PA criminal justice reform 5-22-2019

Pennsylvania state Sen. John DiSanto (center) is joined by Dauphin County District Attorney Fran Chardo (from left), Commonwealth Foundation Vice President Stephen Bloom, state Rep. Sheryl Delozier and state Rep. Jordan Harris during a news conference May 22, 2019, on criminal justice reform and professional licensure.

Legislation aimed at giving former criminal offenders in Pennsylvania more opportunities to obtain occupational licenses has advanced, following a recent vote.

The state Senate on Nov. 21 voted unanimously in favor of SB637, moving the proposal on to members of the House of Representatives.

Proponents have touted the bill as a mechanism for removing barriers to gainful employment for former criminals who have served their sentences and are looking to become contributing members of society.

The bill, first introduced in April for the 2019-20 legislative session, has received bipartisan support in the Senate. State Sen. John DiSanto, R-Dauphin, and state Sen. Judy Schwank, D-Berks, co-sponsored it.

Current state law has made it challenging for former criminal offenders to obtain one of the more than 30 professional licenses required in a number of occupational fields in Pennsylvania, DiSanto and Schwank wrote in a co-sponsorship memorandum this spring.

“Our legislation will require occupational licensure boards and commissions to apply one common set of rules when considering whether to deny, suspend or revoke a license on the basis of a criminal conviction,” DiSanto and Schwank wrote in the memo.

In a statement issued immediately after the Senate’s approval of SB637, DiSanto said he is hopeful the legislation ultimately will lead to a reduction in repeat criminal offenders while simultaneously fortifying the state’s labor market.

“By helping more individuals access state-issued job licenses in their chosen professions, we will reduce recidivism and promote economic opportunity at a time our commonwealth is in need of a skilled workforce,” DiSanto said in the statement.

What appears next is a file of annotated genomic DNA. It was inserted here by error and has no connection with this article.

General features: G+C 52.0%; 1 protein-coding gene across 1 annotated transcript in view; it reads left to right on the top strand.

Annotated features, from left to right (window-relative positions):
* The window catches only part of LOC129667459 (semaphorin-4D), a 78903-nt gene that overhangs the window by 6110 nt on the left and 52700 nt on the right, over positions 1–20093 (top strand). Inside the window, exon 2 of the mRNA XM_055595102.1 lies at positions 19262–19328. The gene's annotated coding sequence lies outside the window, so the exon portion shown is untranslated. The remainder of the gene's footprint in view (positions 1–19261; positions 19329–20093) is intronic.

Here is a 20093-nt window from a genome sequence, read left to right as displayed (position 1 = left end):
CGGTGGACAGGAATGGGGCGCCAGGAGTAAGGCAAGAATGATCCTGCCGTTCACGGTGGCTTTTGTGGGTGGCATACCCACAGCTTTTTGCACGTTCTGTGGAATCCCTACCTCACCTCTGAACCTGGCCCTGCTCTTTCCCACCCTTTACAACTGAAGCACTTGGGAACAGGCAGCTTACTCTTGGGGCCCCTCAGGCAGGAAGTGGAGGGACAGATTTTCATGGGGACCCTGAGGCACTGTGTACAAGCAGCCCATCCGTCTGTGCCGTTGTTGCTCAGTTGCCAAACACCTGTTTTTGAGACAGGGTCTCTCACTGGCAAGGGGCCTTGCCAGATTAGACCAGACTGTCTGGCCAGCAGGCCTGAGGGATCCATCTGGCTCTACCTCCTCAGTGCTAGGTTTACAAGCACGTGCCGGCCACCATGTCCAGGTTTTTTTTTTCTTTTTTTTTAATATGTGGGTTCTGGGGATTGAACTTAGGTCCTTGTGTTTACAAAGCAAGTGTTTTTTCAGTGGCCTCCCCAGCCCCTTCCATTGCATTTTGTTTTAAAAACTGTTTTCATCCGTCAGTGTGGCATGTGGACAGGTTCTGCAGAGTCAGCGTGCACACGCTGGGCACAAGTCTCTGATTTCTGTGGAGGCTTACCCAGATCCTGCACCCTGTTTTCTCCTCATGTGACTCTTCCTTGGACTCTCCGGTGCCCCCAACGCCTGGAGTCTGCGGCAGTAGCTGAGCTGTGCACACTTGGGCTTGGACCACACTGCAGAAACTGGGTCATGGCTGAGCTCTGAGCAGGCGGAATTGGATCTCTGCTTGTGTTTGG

From the get-go, DiSanto in the statement said the goal of the legislation has been clearing up ambiguity for the former criminal offenders who have done their time and gained professional skills.

“My legislation provides balance and predictability to the occupational licensure process so that rehabilitated citizens have a fair chance to reintegrate into our communities,” DiSanto said.

The Justice Action Network, an advocacy group promoting efficiencies in the U.S. criminal justice system, has gone on record in support of SB637.

In a statement, the organization lauded Pennsylvania lawmakers for being leaders in the movement to ease the licensure process for former criminal offenders.

“For far too long, individuals with minor convictions have been locked out of a major segment of the job market due to burdensome occupational licensing laws and a draconian criminal justice system,” Jenna Moll, deputy director of the Justice Action Network, said in a statement.

State Reps. Sheryl Delozier, R-Camp Hill, and Jordan Harris, D-Philadelphia, have filed companion legislation in the House, HB1477, for the current regular legislative session.